By Mario Ricciardi
Since Harry Potter, the debate over whether or not sorcery and witchcraft has a place in children’s genres has taken its place at the forefront of discussions. A conversation whose commonplace has withered since the grown popularity of the orphan Potter, the new movie “The House with a Clock in Its Walls” invites a new opportunity.
“The House with a Clock in Its Walls” will hardly reach the level of cultural fame as Harry Potter. Originally a 1970s book series written by John Bellairs with illustrations by the legendary Edward Gorey, “The House with a Clock in its Walls” was one of the first successful young adult books to mix kids with the occult. That graying of the line between ghosts, demons, sorcery and what’s responsible in children’s entertainment is exactly why the film deserves a bigger conversation than it will get.
Ultimately, the movie adaptation’s key flaw is that it proves not clever enough for adults and far too scary for a children. The storyline has heart and is an enjoyable piece of Halloween fun, but it lacks the dual cleverness of a Pixar film. All the while it mixes in demented imagery, blood magic, necromancy and the animated decaying corpse of Kyle MacLachlan.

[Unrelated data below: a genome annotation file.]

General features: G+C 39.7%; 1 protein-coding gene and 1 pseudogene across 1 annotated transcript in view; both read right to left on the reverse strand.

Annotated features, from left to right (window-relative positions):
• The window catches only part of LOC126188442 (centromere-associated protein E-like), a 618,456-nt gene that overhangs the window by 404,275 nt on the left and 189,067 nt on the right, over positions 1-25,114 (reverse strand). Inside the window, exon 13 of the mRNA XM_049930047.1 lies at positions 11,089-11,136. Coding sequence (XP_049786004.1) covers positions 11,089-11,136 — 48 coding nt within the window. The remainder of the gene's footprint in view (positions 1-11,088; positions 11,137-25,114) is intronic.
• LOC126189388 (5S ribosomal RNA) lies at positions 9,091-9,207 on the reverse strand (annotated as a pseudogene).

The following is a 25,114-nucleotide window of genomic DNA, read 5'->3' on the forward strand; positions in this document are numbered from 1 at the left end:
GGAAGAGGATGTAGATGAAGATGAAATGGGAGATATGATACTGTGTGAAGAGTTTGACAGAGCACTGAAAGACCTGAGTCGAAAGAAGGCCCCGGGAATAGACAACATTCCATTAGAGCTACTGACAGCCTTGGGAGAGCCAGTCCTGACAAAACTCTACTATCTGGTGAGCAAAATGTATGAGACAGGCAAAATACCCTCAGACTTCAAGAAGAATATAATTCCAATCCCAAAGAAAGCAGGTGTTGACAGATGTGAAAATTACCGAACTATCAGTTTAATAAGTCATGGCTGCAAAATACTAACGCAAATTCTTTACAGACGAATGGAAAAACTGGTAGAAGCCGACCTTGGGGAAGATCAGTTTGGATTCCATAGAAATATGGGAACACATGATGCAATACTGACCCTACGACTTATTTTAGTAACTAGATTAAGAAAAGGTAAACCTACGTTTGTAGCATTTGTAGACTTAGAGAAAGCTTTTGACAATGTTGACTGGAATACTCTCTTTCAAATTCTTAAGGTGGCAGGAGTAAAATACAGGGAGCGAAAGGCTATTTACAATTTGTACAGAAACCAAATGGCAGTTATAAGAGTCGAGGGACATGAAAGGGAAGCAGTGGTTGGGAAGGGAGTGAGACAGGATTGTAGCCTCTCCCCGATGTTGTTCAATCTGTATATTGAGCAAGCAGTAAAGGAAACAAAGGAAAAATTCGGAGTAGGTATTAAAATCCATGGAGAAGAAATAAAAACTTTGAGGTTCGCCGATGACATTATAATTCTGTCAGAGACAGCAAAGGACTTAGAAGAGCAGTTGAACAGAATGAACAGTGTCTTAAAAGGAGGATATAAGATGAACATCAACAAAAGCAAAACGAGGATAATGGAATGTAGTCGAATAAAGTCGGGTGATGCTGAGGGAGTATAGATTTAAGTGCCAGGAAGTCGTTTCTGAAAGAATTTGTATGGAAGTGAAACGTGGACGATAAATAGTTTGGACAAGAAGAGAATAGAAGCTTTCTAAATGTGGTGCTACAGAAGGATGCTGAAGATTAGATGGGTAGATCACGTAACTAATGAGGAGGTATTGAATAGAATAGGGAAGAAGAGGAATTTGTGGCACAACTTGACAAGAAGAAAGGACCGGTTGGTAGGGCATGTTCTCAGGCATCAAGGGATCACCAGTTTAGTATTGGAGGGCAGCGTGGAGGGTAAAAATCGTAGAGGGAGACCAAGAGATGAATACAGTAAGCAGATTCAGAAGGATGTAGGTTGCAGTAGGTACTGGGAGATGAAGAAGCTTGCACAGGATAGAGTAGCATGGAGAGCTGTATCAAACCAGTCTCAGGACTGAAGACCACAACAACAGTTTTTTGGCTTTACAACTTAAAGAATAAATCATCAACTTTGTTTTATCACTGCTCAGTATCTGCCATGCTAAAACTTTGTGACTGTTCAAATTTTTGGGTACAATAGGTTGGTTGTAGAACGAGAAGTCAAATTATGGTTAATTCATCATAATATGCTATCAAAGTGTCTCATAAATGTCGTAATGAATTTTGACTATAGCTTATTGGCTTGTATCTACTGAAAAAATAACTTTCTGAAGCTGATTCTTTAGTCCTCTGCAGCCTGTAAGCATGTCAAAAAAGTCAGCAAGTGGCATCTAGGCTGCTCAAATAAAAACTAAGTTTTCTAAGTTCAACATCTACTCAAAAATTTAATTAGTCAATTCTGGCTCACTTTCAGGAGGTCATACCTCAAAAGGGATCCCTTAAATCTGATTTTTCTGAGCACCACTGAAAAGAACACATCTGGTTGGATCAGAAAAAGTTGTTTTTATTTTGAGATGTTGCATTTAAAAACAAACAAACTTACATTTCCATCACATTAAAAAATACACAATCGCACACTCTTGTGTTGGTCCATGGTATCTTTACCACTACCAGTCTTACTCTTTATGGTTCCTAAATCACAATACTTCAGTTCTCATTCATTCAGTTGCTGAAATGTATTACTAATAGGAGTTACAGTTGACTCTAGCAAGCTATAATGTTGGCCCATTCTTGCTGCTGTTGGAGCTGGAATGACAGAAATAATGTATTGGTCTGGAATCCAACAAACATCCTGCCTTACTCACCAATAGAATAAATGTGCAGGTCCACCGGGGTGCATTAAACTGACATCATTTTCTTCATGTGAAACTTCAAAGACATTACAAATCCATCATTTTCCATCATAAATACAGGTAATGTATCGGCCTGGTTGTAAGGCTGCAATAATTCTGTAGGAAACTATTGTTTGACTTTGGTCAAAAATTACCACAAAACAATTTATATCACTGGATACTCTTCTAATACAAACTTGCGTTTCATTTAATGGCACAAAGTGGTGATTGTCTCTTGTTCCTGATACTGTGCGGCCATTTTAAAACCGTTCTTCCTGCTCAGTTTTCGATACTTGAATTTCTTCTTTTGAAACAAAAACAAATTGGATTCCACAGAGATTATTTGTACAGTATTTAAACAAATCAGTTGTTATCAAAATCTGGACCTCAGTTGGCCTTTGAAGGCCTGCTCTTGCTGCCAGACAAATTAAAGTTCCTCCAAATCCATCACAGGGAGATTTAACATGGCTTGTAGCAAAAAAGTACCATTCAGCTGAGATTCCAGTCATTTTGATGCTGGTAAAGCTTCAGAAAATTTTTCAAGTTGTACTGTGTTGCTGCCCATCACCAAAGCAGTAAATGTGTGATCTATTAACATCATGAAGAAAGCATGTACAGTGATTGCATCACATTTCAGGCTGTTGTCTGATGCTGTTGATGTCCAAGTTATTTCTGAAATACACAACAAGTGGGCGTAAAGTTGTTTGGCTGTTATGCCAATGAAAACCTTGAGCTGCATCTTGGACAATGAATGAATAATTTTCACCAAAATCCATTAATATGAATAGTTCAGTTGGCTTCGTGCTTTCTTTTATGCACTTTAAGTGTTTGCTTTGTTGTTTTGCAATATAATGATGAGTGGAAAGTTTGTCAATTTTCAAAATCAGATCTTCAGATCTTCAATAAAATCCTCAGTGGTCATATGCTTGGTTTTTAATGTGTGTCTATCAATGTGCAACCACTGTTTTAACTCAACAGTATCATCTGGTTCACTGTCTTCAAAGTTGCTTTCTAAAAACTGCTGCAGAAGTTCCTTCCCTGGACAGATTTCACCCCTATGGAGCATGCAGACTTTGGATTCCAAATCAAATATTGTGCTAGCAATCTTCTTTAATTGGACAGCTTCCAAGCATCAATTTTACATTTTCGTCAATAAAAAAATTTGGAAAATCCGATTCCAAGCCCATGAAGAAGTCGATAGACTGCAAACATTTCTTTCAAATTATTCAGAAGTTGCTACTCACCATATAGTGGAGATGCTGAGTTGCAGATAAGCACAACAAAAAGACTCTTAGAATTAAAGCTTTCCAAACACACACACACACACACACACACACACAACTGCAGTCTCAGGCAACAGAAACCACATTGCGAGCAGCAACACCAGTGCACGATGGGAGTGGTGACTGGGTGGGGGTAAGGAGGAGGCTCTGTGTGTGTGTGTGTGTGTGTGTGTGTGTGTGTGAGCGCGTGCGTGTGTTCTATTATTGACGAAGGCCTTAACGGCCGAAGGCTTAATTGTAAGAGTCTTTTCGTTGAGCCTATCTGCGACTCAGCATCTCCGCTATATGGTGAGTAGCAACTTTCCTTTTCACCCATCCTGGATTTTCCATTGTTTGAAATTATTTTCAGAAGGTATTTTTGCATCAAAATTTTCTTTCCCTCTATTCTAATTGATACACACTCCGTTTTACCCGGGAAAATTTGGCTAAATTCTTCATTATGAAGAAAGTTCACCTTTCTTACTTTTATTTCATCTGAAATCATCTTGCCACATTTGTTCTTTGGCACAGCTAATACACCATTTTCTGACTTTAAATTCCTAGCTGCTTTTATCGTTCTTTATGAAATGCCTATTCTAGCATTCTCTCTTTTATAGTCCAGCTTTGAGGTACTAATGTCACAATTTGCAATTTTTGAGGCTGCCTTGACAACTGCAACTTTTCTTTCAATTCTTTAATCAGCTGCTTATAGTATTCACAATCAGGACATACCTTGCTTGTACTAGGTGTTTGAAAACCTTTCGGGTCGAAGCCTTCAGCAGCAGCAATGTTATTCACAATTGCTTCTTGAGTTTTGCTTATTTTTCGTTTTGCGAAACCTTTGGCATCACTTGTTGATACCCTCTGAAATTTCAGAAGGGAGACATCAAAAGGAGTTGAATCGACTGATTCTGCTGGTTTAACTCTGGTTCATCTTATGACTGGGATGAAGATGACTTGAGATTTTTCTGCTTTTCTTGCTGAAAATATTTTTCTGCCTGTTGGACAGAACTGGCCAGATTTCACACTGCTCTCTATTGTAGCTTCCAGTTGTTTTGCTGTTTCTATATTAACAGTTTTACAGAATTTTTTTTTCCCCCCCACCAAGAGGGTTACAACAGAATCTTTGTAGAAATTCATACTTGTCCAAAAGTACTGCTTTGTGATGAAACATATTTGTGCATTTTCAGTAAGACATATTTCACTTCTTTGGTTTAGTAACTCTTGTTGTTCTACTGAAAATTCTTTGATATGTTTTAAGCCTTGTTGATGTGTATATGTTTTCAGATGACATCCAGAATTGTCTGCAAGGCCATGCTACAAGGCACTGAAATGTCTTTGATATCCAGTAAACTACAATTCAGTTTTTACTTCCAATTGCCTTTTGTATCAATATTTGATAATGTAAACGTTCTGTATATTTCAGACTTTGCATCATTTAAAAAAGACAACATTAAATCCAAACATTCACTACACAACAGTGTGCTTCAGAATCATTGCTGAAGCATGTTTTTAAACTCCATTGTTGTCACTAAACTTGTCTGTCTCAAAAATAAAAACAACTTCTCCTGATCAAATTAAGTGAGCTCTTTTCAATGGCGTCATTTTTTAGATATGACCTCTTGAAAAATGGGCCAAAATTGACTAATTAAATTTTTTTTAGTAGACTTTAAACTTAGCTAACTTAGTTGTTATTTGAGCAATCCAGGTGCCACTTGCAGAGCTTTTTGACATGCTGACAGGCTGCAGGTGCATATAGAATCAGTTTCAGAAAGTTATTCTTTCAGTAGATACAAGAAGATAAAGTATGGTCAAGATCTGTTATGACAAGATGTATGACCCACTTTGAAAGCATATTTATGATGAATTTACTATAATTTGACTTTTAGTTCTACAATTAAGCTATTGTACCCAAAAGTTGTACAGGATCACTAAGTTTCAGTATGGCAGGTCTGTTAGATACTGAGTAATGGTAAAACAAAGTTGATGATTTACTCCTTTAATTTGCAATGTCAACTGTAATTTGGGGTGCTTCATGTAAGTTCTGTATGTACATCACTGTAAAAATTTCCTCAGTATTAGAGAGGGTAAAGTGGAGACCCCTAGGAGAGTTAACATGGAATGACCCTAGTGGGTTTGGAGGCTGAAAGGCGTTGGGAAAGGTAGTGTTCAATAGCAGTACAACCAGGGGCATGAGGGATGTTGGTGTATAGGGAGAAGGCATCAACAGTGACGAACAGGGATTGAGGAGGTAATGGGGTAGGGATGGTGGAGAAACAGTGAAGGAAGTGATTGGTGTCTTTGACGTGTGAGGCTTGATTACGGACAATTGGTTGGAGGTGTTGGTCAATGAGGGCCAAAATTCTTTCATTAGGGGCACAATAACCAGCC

Eli Roth, director of the grindhouse Hostel movies and the cannibal flick “Green Inferno,” brings a deceivingly innocent sense of beauty and imagination to the screen here — from the spooky Americana architecture, to the 1950s costume design, to the characters themselves. When Roth isn’t looking for ways to create nightmares, he carves a fairly dreamy atmosphere out of the material.
“The House with a Clock in Its Walls” tries its hardest, most noticeably in the performances given. Owen Vaccaro stars as the indomitable Lewis Barnavelt. He turns in a near-perfect performance of a kid dealing with deep emotional hurt while growing up in a fantastical environment. He holds up next to co-stars Cate Blanchett and Jack Black. Black turns in his classic getting-his-life-together-for-the-sake-of-a-child routine while I asked myself multiple times why Cate Blanchett agreed to the film.
That said, Blanchett was the true highlight of the film. Giving a performance just as powerful and necessary as any award season film would call for, she truly reminds us that a truly great actor gives greatness in everything they do.
Overall, “The House with a Clock in its Walls” is a coming-of-age tale wrapped in a sometimes dreamy and sometimes nightmarish Halloween movie marketed to kids. Regardless of target demographics, Roth reinforces exactly why there are people out there weary of mixing protagonism with sorcery. He hits just on the wrong side of darkness then tries to overlook it with whimsicality. Said moments are brief, but they are in fact there and unavoidable for the audience.
In attempting to mix adult elements into a kids movie, Roth should have taken more inspiration from other kids movies than horror movies.
🐧🐧🐧 (3/5 Penguins)